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Deora view triggers Anil tirade

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By OUR SPECIAL CORRESPONDENT in Delhi
  • Published 3.08.09
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New Delhi, Aug. 3: Anil Ambani today slammed Reliance Industries for hoarding gas by producing less than it was supposed to from the gasfield in the Krishna-Godavari basin, which is at the centre of a raging dispute with brother Mukesh.

In a conference call today — just hours after petroleum minister Murli Deora put up a spirited defence in the Lok Sabha of the government’s decision to intervene in the case before the Supreme Court — Ambani said RIL was creating an artificial gas shortage in pursuit of its “narrow profit-driven motives”.

Ambani also criticised Deora for suggesting in Parliament that gas was a scarce commodity — which, he said, was no longer true. “The gas shortages of the past are going to be the gas surpluses of the future,” he said while seeking to repudiate the assertions that Deora had made in the House.

Deora had informed the House that the current output from the KG-D6 gasfield was just 31 million cubic metres of gas a day and would rise to 80 mmscmd within a year.

Anil said he was surprised to learn that gas production would go up to 80 mmscmd only next year. The petroleum ministry itself had said earlier that the KG-D6 gasfield could attain that production level by June this year — one of the principal reasons why it had approved the capital expenditure of Rs 45,000 crore back in 2006.

The younger sibling said Reliance had no justification to lower production from the targeted levels and said it was doing so only to justify a high gas price of $4.20 per million British thermal unit (mBtu) at a time when global gas prices had plunged 80 per cent.

He argued that RIL had lowered production because there was no “demand at the present exorbitant price of $4.20 per mBtu at the wellhead” which translated into “an astronomical delivered price of nearly $7 per mBtu”. An RIL subsidiary is charging $1.25 per mBtu for delivery of the gas. Under the agreement with RNRL, the Mukesh Ambani company is supposed to get only 72 cents for gas transportation.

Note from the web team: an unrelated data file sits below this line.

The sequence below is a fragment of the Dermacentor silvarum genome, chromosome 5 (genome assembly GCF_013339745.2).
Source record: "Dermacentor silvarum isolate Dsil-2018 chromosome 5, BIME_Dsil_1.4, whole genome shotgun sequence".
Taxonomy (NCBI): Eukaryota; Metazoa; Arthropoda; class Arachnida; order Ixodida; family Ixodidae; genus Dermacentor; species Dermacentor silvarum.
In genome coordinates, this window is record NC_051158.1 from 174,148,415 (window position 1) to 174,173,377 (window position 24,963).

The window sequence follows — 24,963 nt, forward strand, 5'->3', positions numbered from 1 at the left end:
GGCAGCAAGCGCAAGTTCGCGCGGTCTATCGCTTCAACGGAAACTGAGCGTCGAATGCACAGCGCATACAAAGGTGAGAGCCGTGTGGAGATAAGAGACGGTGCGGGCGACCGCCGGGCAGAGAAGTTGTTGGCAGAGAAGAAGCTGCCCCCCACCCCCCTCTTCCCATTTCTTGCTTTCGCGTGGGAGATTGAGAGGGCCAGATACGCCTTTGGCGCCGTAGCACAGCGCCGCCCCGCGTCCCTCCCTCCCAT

Anil demanded an independent investigation by public accountability bodies such as the Comptroller and Auditor General and the Central Vigilance Commissioner into the capital expenditure costs of the gasfield.

The suggestion was that RIL had padded the costs to justify the high price of gas. Anil indicated that there was an even more sinister design: since the production sharing contract with the government allows RIL to recover the entire costs before it shares profits with the former, the government stood to potentially lose Rs 30,000 crore in revenues.

Deora told Parliament that the petroleum ministry, which has been accused of adopting a biased and partisan stand in the gas dispute between the Ambani brothers, had nothing to do with the private dispute between two industrialists.

“However, we have everything to do with protecting the interests of the government and public interest,” Deora said.

Anil hoped that the petroleum minister’s statement that it would not interfere in the dispute between two industrialists “would become visible in the petroleum ministry’s stand before the Supreme Court”.

Deora said the government would allocate gas to Anil Ambani’s power plant at Dadri once it came up. Ambani riposted that RIL had scuttled his plans for the Rs 20,000-crore power plant by refusing to enter into a bankable gas supply agreement with him. Banks refuse to fund large projects that do not have a viable and cost-effective feedstock supply programme.

Anil said the government should insist that NTPC took effective steps to assert its right to gas from the KG-D6 gas field at $2.34 per mBtu, which was the benchmark price for the gas supply agreement with RNRL. He claimed NTPC could also lose Rs 30,000 crore if it did not aggressively protect its interests.

Deora’s statement on the KG gas row between the Ambani brothers and the government’s role in the issue rocked the Lok Sabha resulting in two adjournments of the House.